ScuttleMonkey writes: "Verizon has announced that it is on track to roll out their new 4G LTE service using the 700 MHz band that it acquired in the recent FCC auction. Targeted first towards USB air cards for laptop customers, the service will be extended to cell phones and other mobile devices with embedded LTE towards eventually. Testing in Boston and Seattle should conclude in the next couple of months and commercial deployments should follow soon thereafter. "Lynch said getting voice to work over LTE has been particularly challenging. But that challenge is getting resolved as Verizon and other members of the GSMA announced Monday they are supporting a standard that uses IMS technology to deliver voice services over LTE. Still, more work needs to be done. Until a solution is complete, Verizon will use its CDMA network to provide voice services. And the LTE network will be used for data. Eventually, when voice over LTE becomes a reality, Verizon will use that technology. Verizon will also have to integrate EV-DO into its LTE offering to ensure that customers can switch to the 3G EV-DO network when the 4G LTE network is not available. Even though Verizon is being aggressive in building its network, it won't happen overnight.""
ScuttleMonkey writes: "California has once again been blessed with another steampunk convention, this time to be held in Emeryville, CA as the "Nova Albion Steampunk Exhibition." This year's event promises to mix in much more of the DIY/maker flavor for a greater hands-on feel. Steampunk has been gaining much broader appeal in recent months with the continued growth of maker communities, and the many delightful varieties of music and literature. The con will feature, among other things, a 2 day track of 2-hour how-to, hands-on, and interactive workshops gear towards makers, DIY-ers, mad scientists, and evil geniuses. Of course, if you are an evil genius you probably don't need a workshop except as a gathering for potential test subjects."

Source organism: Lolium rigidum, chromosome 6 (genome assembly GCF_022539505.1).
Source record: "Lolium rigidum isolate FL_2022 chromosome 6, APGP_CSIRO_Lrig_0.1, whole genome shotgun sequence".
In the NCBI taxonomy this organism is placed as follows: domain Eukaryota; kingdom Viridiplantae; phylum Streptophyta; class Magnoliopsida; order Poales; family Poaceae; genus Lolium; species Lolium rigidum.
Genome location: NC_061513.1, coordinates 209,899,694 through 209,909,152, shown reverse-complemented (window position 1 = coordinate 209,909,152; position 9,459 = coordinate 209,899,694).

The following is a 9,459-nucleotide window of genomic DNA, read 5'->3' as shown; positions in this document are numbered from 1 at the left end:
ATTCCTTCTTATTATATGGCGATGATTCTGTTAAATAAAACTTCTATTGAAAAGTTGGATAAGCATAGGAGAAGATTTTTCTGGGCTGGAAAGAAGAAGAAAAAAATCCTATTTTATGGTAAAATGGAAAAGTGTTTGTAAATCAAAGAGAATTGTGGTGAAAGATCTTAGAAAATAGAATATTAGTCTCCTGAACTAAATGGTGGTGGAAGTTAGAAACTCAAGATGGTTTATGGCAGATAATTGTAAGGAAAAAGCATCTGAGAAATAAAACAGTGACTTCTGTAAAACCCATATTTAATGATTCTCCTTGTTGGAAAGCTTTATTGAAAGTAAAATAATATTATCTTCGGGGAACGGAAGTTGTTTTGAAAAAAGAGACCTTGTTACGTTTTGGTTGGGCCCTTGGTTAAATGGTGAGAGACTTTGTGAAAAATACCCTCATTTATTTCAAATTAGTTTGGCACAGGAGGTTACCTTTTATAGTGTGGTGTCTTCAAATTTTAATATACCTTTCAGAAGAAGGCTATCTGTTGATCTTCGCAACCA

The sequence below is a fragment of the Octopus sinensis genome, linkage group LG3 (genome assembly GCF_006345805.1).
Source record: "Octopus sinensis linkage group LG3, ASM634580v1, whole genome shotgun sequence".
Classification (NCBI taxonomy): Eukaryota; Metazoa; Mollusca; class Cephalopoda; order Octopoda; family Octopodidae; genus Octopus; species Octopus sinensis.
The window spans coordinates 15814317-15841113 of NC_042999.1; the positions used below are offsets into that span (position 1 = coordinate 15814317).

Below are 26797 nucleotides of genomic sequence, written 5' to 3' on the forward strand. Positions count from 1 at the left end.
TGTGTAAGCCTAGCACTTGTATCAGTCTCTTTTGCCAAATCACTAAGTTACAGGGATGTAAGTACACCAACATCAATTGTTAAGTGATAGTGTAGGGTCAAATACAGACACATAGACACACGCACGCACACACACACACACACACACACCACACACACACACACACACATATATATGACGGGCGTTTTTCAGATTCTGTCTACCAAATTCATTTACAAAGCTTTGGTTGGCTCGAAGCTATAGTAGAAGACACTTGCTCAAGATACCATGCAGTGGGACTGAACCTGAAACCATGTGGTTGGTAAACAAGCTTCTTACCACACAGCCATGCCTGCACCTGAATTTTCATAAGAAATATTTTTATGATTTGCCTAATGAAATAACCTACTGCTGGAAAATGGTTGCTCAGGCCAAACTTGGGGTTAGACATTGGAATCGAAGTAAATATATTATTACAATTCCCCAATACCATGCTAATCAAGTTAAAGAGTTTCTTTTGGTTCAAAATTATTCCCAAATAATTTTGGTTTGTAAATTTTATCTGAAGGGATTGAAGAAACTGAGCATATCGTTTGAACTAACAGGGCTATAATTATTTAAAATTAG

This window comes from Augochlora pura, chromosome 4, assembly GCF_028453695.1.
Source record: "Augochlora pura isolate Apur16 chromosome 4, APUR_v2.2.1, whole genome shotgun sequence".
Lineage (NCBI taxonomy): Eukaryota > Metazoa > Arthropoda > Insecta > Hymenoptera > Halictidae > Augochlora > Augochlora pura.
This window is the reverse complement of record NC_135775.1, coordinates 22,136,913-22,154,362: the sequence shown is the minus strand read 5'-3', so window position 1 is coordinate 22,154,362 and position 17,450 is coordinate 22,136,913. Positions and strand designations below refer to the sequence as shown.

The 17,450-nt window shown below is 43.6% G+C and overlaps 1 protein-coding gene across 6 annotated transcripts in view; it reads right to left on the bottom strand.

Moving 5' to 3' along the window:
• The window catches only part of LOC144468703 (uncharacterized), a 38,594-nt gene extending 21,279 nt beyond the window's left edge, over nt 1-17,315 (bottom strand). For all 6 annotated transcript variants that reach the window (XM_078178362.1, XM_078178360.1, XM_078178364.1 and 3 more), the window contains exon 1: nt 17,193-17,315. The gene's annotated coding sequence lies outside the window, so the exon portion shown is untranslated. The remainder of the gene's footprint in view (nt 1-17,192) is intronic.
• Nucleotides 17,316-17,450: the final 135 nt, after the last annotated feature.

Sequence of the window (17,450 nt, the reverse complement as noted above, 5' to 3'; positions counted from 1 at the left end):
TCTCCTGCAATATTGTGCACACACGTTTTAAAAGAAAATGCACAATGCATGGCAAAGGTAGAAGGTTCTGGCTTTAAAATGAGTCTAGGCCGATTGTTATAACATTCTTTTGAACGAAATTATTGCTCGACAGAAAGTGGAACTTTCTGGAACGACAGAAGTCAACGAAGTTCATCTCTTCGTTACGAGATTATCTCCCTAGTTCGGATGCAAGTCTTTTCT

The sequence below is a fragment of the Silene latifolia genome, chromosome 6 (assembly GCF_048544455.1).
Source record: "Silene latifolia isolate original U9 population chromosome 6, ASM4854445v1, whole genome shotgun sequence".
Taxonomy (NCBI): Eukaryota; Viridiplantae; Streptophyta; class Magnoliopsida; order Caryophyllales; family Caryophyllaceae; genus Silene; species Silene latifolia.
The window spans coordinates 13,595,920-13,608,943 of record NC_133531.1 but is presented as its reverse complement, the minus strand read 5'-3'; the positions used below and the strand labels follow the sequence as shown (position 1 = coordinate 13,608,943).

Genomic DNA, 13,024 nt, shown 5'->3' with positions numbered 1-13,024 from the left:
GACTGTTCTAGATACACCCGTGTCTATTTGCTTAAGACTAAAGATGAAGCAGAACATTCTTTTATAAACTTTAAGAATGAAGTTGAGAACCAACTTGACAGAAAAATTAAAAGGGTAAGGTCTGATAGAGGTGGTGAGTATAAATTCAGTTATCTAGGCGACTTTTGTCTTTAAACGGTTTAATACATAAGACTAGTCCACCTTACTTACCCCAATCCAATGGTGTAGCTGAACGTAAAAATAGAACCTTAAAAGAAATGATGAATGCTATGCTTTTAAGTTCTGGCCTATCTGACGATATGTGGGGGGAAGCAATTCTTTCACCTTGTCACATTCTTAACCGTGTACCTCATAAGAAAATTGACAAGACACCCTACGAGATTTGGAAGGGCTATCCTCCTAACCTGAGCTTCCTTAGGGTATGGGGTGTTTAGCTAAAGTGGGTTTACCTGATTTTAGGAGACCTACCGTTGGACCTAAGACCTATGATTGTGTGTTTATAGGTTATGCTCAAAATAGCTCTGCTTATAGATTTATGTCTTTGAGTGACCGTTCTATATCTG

ScuttleMonkey writes: "Tom's Hardware got a rare opportunity to explore the Western Digital campus and show us what goes on under the hood of one of the favorites in storage tech. "When you buy a car, you look under the hood. Given the critical importance of hard disk storage in all of our lives, we thought you might want a peek under that hood, too. Now that Western Digital is in the business of breaking new capacity records (the latest Caviar Green was the first drive to hit 2TB, for example), we jumped at the chance to take a first-ever, unrestricted tour of its California R&D facilities. This is the place where magnetic technology of the 1950s meets the nano- and quantum-level technologies of the current decade.""
ScuttleMonkey writes: "With the oh-so-dreaded Hallmark holiday on the very near horizon we are flooded with tips and tricks (mostly designed to sell us things our mates cannot live without) of how to please/capture/sedate the ones we care for. One writer even suggests way to capture the interest of a geeky girl. That said, what are some of the crazier romantically inspired, geeky V-day stunts or activities that you or someone you know has executed to terrible success or failure?"
ScuttleMonkey writes: "Recently there was much gnashing of teeth as SourceForge started programmatically blocking users in certain countries to comply with US export restrictions. Thankfully they didn't let it end there and have found a way to put the power back in the hands of the users. "Beginning now, every project admin can click on Develop -> Project Admin -> Project Settings to find a new section called Export Control. By default, we’ve ticked the more restrictive setting. If you conclude that your project is *not* subject to export regulations, or any other related prohibitions, you may now tick the other check mark and click Update. After that, all users will be able to download your project files as they did before last month’s change.""
ScuttleMonkey writes: "With fifteen years separating us from the last appearance of "Calvin and Hobbes" on the comic pages, reclusive artist Bill Watterson gave a rare interview reminiscing about his legacy. "The only part I understand is what went into the creation of the strip. What readers take away from it is up to them. Once the strip is published, readers bring their own experiences to it, and the work takes on a life of its own. Everyone responds differently to different parts. I just tried to write honestly, and I tried to make this little world fun to look at, so people would take the time to read it. That was the full extent of my concern. You mix a bunch of ingredients, and once in a great while, chemistry happens. I can't explain why the strip caught on the way it did, and I don't think I could ever duplicate it. A lot of things have to go right all at once.""